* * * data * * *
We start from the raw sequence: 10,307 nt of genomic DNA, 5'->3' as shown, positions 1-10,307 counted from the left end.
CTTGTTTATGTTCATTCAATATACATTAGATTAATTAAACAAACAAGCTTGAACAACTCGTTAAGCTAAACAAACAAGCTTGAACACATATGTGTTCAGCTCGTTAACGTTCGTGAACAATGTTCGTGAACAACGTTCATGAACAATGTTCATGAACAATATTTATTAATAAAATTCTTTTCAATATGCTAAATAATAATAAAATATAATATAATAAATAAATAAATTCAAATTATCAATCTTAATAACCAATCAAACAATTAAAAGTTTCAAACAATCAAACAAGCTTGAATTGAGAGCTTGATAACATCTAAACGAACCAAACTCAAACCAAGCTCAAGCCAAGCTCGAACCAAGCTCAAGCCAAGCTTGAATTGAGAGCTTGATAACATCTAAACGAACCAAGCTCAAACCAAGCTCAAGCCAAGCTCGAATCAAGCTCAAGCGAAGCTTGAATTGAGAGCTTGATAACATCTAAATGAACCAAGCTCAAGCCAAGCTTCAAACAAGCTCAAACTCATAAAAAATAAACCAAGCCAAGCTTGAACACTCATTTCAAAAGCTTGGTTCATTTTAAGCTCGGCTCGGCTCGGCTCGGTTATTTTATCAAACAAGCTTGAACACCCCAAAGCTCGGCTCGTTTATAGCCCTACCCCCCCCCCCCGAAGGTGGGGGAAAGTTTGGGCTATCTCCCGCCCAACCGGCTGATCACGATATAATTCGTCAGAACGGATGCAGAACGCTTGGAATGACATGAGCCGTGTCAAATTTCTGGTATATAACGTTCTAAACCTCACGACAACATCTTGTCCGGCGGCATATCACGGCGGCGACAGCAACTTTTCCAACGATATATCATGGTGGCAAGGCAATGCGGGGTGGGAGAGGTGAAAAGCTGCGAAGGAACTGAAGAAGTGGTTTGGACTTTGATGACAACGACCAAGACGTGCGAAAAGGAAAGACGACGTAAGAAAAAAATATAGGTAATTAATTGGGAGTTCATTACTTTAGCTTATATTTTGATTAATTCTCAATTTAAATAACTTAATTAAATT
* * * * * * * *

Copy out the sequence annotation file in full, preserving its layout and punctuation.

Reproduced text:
We start from the raw sequence: 10,307 nt of genomic DNA, 5'->3' as shown, positions 1-10,307 counted from the left end.
CTTGTTTATGTTCATTCAATATACATTAGATTAATTAAACAAACAAGCTTGAACAACTCGTTAAGCTAAACAAACAAGCTTGAACACATATGTGTTCAGCTCGTTAACGTTCGTGAACAATGTTCGTGAACAACGTTCATGAACAATGTTCATGAACAATATTTATTAATAAAATTCTTTTCAATATGCTAAATAATAATAAAATATAATATAATAAATAAATAAATTCAAATTATCAATCTTAATAACCAATCAAACAATTAAAAGTTTCAAACAATCAAACAAGCTTGAATTGAGAGCTTGATAACATCTAAACGAACCAAACTCAAACCAAGCTCAAGCCAAGCTCGAACCAAGCTCAAGCCAAGCTTGAATTGAGAGCTTGATAACATCTAAACGAACCAAGCTCAAACCAAGCTCAAGCCAAGCTCGAATCAAGCTCAAGCGAAGCTTGAATTGAGAGCTTGATAACATCTAAATGAACCAAGCTCAAGCCAAGCTTCAAACAAGCTCAAACTCATAAAAAATAAACCAAGCCAAGCTTGAACACTCATTTCAAAAGCTTGGTTCATTTTAAGCTCGGCTCGGCTCGGCTCGGTTATTTTATCAAACAAGCTTGAACACCCCAAAGCTCGGCTCGTTTATAGCCCTACCCCCCCCCCCCGAAGGTGGGGGAAAGTTTGGGCTATCTCCCGCCCAACCGGCTGATCACGATATAATTCGTCAGAACGGATGCAGAACGCTTGGAATGACATGAGCCGTGTCAAATTTCTGGTATATAACGTTCTAAACCTCACGACAACATCTTGTCCGGCGGCATATCACGGCGGCGACAGCAACTTTTCCAACGATATATCATGGTGGCAAGGCAATGCGGGGTGGGAGAGGTGAAAAGCTGCGAAGGAACTGAAGAAGTGGTTTGGACTTTGATGACAACGACCAAGACGTGCGAAAAGGAAAGACGACGTAAGAAAAAAATATAGGTAATTAATTGGGAGTTCATTACTTTAGCTTATATTTTGATTAATTCTCAATTTAAATAACTTAATTAAATT